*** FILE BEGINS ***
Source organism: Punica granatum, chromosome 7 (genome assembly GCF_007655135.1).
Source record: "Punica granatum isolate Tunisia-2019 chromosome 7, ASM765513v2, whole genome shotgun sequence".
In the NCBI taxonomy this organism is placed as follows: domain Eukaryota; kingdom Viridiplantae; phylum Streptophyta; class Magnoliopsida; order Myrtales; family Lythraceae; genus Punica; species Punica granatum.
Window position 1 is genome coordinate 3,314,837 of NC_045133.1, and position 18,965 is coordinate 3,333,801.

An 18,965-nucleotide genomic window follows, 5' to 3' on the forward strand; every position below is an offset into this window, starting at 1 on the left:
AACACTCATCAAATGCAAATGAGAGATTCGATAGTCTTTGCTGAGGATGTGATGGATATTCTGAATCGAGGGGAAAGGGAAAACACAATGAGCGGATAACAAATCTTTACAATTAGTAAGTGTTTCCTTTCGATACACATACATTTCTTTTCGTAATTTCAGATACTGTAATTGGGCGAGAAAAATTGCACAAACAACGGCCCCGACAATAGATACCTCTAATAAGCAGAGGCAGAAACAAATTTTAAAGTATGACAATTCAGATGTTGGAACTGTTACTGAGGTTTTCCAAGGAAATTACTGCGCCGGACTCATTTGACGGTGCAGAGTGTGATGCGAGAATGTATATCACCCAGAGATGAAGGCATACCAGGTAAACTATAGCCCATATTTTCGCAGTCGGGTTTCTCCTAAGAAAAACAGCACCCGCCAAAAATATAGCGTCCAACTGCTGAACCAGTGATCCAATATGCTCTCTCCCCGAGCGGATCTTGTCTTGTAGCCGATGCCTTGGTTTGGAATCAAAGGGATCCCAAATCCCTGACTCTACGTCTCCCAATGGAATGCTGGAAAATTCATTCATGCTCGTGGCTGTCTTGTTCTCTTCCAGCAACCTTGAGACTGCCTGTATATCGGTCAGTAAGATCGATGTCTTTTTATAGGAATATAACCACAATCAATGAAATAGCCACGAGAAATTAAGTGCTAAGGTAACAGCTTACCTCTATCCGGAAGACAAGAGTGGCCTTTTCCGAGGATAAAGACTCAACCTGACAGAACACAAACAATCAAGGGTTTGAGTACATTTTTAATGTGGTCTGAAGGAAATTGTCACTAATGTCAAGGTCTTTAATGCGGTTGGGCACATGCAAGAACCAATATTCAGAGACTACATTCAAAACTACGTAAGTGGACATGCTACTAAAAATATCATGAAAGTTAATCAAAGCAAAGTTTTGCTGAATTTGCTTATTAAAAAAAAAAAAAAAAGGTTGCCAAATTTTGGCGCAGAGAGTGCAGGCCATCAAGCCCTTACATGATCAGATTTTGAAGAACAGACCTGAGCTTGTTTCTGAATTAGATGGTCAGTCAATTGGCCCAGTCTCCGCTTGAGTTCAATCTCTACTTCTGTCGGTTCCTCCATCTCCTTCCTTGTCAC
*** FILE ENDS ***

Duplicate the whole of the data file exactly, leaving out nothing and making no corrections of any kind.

Source organism: Punica granatum, chromosome 7 (genome assembly GCF_007655135.1).
Source record: "Punica granatum isolate Tunisia-2019 chromosome 7, ASM765513v2, whole genome shotgun sequence".
In the NCBI taxonomy this organism is placed as follows: domain Eukaryota; kingdom Viridiplantae; phylum Streptophyta; class Magnoliopsida; order Myrtales; family Lythraceae; genus Punica; species Punica granatum.
Window position 1 is genome coordinate 3,314,837 of NC_045133.1, and position 18,965 is coordinate 3,333,801.

An 18,965-nucleotide genomic window follows, 5' to 3' on the forward strand; every position below is an offset into this window, starting at 1 on the left:
AACACTCATCAAATGCAAATGAGAGATTCGATAGTCTTTGCTGAGGATGTGATGGATATTCTGAATCGAGGGGAAAGGGAAAACACAATGAGCGGATAACAAATCTTTACAATTAGTAAGTGTTTCCTTTCGATACACATACATTTCTTTTCGTAATTTCAGATACTGTAATTGGGCGAGAAAAATTGCACAAACAACGGCCCCGACAATAGATACCTCTAATAAGCAGAGGCAGAAACAAATTTTAAAGTATGACAATTCAGATGTTGGAACTGTTACTGAGGTTTTCCAAGGAAATTACTGCGCCGGACTCATTTGACGGTGCAGAGTGTGATGCGAGAATGTATATCACCCAGAGATGAAGGCATACCAGGTAAACTATAGCCCATATTTTCGCAGTCGGGTTTCTCCTAAGAAAAACAGCACCCGCCAAAAATATAGCGTCCAACTGCTGAACCAGTGATCCAATATGCTCTCTCCCCGAGCGGATCTTGTCTTGTAGCCGATGCCTTGGTTTGGAATCAAAGGGATCCCAAATCCCTGACTCTACGTCTCCCAATGGAATGCTGGAAAATTCATTCATGCTCGTGGCTGTCTTGTTCTCTTCCAGCAACCTTGAGACTGCCTGTATATCGGTCAGTAAGATCGATGTCTTTTTATAGGAATATAACCACAATCAATGAAATAGCCACGAGAAATTAAGTGCTAAGGTAACAGCTTACCTCTATCCGGAAGACAAGAGTGGCCTTTTCCGAGGATAAAGACTCAACCTGACAGAACACAAACAATCAAGGGTTTGAGTACATTTTTAATGTGGTCTGAAGGAAATTGTCACTAATGTCAAGGTCTTTAATGCGGTTGGGCACATGCAAGAACCAATATTCAGAGACTACATTCAAAACTACGTAAGTGGACATGCTACTAAAAATATCATGAAAGTTAATCAAAGCAAAGTTTTGCTGAATTTGCTTATTAAAAAAAAAAAAAAAAGGTTGCCAAATTTTGGCGCAGAGAGTGCAGGCCATCAAGCCCTTACATGATCAGATTTTGAAGAACAGACCTGAGCTTGTTTCTGAATTAGATGGTCAGTCAATTGGCCCAGTCTCCGCTTGAGTTCAATCTCTACTTCTGTCGGTTCCTCCATCTCCTTCCTTGTCAC